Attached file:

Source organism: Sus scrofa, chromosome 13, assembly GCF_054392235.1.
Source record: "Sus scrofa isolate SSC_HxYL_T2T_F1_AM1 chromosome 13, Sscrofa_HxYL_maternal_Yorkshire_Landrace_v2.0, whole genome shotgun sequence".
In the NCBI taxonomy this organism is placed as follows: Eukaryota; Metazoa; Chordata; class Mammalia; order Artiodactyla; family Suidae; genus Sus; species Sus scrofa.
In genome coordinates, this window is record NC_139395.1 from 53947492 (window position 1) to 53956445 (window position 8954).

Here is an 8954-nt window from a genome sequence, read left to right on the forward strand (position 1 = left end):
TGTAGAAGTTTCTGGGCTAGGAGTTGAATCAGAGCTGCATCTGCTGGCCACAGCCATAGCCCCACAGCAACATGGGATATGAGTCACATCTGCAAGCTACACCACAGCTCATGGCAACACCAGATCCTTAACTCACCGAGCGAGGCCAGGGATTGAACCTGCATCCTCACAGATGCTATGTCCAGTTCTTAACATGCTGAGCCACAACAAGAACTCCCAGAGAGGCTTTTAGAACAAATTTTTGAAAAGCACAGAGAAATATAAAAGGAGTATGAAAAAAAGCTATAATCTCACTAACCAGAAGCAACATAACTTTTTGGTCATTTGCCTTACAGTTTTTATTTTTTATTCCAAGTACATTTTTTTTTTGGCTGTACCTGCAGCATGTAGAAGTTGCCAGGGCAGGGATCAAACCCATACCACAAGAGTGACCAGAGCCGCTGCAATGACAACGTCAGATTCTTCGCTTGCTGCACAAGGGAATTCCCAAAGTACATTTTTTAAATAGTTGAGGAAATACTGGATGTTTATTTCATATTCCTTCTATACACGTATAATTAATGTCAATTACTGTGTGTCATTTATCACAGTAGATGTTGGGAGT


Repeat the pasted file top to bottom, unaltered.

Source organism: Sus scrofa, chromosome 13, assembly GCF_054392235.1.
Source record: "Sus scrofa isolate SSC_HxYL_T2T_F1_AM1 chromosome 13, Sscrofa_HxYL_maternal_Yorkshire_Landrace_v2.0, whole genome shotgun sequence".
In the NCBI taxonomy this organism is placed as follows: Eukaryota; Metazoa; Chordata; class Mammalia; order Artiodactyla; family Suidae; genus Sus; species Sus scrofa.
In genome coordinates, this window is record NC_139395.1 from 53947492 (window position 1) to 53956445 (window position 8954).

Here is an 8954-nt window from a genome sequence, read left to right on the forward strand (position 1 = left end):
TGTAGAAGTTTCTGGGCTAGGAGTTGAATCAGAGCTGCATCTGCTGGCCACAGCCATAGCCCCACAGCAACATGGGATATGAGTCACATCTGCAAGCTACACCACAGCTCATGGCAACACCAGATCCTTAACTCACCGAGCGAGGCCAGGGATTGAACCTGCATCCTCACAGATGCTATGTCCAGTTCTTAACATGCTGAGCCACAACAAGAACTCCCAGAGAGGCTTTTAGAACAAATTTTTGAAAAGCACAGAGAAATATAAAAGGAGTATGAAAAAAAGCTATAATCTCACTAACCAGAAGCAACATAACTTTTTGGTCATTTGCCTTACAGTTTTTATTTTTTATTCCAAGTACATTTTTTTTTTGGCTGTACCTGCAGCATGTAGAAGTTGCCAGGGCAGGGATCAAACCCATACCACAAGAGTGACCAGAGCCGCTGCAATGACAACGTCAGATTCTTCGCTTGCTGCACAAGGGAATTCCCAAAGTACATTTTTTAAATAGTTGAGGAAATACTGGATGTTTATTTCATATTCCTTCTATACACGTATAATTAATGTCAATTACTGTGTGTCATTTATCACAGTAGATGTTGGGAGT